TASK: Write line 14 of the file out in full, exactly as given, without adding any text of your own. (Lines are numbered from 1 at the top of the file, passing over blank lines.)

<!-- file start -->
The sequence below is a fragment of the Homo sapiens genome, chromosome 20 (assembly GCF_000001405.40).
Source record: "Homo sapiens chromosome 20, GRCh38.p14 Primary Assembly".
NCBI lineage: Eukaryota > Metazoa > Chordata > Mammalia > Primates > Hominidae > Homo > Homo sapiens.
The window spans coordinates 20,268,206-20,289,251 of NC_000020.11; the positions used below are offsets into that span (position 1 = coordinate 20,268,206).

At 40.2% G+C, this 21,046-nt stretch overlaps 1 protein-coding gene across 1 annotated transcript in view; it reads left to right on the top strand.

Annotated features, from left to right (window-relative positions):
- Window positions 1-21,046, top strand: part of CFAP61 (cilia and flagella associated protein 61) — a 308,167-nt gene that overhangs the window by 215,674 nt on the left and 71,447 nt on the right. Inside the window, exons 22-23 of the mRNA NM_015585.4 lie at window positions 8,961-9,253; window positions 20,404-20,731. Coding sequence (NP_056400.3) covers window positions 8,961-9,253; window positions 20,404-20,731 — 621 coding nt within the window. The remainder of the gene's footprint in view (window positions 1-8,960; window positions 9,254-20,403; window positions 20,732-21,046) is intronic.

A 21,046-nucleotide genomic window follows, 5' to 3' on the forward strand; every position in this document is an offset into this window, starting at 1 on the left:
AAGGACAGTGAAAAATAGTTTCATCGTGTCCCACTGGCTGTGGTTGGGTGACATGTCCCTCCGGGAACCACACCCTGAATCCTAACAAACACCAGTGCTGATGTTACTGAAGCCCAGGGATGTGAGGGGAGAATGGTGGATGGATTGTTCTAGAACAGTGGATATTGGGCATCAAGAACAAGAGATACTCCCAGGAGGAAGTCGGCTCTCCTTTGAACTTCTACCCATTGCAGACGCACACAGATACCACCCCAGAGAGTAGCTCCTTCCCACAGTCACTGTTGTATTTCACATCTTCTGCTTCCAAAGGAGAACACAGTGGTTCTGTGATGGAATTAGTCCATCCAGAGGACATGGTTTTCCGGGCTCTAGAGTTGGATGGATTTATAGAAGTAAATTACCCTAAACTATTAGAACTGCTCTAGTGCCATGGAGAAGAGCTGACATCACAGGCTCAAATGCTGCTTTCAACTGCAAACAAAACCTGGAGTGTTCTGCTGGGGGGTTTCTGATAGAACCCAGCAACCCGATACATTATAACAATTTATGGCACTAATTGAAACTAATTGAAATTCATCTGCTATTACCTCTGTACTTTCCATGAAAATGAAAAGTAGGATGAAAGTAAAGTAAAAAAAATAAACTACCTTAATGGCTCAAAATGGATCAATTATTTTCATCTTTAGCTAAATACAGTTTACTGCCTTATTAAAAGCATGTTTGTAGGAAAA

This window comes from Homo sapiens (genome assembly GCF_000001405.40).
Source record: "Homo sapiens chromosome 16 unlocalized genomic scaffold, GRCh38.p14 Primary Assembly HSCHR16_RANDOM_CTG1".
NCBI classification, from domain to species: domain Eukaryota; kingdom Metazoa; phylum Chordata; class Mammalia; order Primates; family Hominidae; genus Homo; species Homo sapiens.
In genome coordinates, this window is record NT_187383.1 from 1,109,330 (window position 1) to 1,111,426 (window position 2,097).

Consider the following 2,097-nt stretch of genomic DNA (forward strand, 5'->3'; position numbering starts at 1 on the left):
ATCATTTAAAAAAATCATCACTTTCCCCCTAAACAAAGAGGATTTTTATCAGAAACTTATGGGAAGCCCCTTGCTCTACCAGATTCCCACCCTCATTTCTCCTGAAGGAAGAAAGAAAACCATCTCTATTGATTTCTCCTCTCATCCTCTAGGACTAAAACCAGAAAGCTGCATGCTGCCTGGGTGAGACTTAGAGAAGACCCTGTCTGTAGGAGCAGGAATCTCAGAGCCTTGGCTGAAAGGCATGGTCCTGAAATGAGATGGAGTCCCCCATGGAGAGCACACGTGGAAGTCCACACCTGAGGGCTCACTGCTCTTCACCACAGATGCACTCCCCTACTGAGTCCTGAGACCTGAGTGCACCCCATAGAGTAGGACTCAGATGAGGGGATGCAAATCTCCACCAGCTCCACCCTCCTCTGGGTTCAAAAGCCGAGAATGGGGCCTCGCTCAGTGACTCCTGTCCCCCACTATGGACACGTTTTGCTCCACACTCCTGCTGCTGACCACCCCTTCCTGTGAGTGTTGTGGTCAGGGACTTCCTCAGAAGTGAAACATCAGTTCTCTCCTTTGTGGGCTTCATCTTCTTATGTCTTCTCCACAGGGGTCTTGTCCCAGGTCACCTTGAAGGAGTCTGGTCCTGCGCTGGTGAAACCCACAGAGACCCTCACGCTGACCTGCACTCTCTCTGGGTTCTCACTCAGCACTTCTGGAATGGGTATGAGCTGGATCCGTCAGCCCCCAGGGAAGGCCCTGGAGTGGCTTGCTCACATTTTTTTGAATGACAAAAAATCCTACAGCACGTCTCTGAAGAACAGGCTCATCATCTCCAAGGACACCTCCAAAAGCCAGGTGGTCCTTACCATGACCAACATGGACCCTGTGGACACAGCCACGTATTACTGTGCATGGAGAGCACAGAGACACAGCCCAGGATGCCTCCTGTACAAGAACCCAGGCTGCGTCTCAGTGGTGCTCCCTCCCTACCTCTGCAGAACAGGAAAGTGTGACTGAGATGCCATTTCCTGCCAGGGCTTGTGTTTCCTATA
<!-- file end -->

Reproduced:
Consider the following 2,097-nt stretch of genomic DNA (forward strand, 5'->3'; position numbering starts at 1 on the left):